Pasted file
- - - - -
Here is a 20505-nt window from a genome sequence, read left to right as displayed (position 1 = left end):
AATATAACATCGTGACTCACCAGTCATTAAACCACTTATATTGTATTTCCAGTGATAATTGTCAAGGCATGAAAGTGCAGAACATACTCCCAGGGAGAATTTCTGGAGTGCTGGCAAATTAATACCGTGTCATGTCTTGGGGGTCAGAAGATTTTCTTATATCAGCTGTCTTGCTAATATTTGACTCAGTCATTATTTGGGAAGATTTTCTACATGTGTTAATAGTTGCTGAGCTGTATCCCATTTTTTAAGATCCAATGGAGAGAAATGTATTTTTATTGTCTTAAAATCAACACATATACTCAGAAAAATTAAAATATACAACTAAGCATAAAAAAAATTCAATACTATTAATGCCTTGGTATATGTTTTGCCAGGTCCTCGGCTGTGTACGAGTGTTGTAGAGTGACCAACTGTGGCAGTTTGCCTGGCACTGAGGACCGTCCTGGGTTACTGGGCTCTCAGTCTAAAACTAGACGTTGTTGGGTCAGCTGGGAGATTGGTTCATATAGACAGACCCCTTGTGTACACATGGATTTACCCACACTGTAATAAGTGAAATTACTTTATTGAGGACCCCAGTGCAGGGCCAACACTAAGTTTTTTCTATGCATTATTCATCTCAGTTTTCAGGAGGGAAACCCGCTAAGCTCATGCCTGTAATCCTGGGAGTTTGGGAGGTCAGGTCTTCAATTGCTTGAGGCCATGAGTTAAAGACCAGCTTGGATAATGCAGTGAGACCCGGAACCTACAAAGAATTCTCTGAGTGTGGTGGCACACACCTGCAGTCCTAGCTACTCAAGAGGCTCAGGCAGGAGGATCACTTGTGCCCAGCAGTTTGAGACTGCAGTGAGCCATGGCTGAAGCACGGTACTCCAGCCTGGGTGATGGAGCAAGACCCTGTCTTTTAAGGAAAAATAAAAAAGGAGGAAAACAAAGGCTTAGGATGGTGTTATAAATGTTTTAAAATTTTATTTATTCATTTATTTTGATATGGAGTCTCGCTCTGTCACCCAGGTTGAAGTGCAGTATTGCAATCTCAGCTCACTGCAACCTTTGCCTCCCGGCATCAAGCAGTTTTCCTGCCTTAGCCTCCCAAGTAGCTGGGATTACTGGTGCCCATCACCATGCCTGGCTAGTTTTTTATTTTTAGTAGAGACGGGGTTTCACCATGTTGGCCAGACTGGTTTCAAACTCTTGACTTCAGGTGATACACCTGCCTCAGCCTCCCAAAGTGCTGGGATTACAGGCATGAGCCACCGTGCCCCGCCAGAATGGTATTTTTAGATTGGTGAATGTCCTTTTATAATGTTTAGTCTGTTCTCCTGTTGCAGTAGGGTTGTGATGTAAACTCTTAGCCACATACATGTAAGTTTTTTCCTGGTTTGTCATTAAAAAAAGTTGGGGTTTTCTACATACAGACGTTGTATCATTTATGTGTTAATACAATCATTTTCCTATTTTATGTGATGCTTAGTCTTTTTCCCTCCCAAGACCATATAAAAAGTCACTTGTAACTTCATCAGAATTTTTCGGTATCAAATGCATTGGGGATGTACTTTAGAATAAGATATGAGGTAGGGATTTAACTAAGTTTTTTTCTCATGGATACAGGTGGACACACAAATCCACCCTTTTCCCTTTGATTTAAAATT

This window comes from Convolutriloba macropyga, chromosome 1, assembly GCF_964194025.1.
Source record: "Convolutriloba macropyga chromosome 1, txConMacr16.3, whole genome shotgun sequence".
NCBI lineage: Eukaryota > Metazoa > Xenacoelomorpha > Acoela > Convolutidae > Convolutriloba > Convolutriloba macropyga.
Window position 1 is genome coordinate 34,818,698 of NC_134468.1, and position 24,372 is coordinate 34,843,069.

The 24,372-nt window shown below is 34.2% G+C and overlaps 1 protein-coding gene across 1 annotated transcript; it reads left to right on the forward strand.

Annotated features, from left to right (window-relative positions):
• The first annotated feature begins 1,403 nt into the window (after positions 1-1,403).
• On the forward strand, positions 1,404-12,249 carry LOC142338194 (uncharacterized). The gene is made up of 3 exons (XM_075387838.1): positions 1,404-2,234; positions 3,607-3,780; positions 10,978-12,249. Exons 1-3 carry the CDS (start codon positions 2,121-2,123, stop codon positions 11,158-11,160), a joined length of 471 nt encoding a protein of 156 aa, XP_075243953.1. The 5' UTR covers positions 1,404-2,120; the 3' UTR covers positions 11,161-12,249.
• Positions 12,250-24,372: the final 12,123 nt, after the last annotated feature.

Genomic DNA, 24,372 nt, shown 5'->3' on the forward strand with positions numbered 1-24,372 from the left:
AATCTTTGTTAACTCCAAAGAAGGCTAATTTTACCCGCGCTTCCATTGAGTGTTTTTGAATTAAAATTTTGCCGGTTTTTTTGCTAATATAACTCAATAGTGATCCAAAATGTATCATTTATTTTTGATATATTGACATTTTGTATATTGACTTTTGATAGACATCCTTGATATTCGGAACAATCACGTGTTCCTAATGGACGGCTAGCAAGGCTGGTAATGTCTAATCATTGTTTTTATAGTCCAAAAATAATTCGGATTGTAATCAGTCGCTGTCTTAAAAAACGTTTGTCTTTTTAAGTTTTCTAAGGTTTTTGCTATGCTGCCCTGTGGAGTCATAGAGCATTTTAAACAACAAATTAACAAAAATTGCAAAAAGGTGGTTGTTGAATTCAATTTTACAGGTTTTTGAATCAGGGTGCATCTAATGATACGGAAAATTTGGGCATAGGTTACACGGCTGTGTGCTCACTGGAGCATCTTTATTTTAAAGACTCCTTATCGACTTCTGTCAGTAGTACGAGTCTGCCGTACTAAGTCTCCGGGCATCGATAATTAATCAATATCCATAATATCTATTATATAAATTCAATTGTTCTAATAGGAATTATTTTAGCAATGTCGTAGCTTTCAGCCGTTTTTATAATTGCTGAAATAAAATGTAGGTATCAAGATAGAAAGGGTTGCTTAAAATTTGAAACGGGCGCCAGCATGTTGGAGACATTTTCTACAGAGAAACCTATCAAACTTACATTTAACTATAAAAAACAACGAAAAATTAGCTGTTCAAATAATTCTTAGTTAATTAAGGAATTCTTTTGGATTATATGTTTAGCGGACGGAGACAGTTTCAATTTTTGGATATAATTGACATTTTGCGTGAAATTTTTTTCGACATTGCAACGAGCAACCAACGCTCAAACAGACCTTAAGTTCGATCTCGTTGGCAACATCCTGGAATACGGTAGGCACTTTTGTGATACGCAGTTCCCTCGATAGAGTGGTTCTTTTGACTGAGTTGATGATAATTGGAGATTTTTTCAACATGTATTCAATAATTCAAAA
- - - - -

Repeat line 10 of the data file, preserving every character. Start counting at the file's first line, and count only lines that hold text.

• On the forward strand, positions 1,404-12,249 carry LOC142338194 (uncharacterized). The gene is made up of 3 exons (XM_075387838.1): positions 1,404-2,234; positions 3,607-3,780; positions 10,978-12,249. Exons 1-3 carry the CDS (start codon positions 2,121-2,123, stop codon positions 11,158-11,160), a joined length of 471 nt encoding a protein of 156 aa, XP_075243953.1. The 5' UTR covers positions 1,404-2,120; the 3' UTR covers positions 11,161-12,249.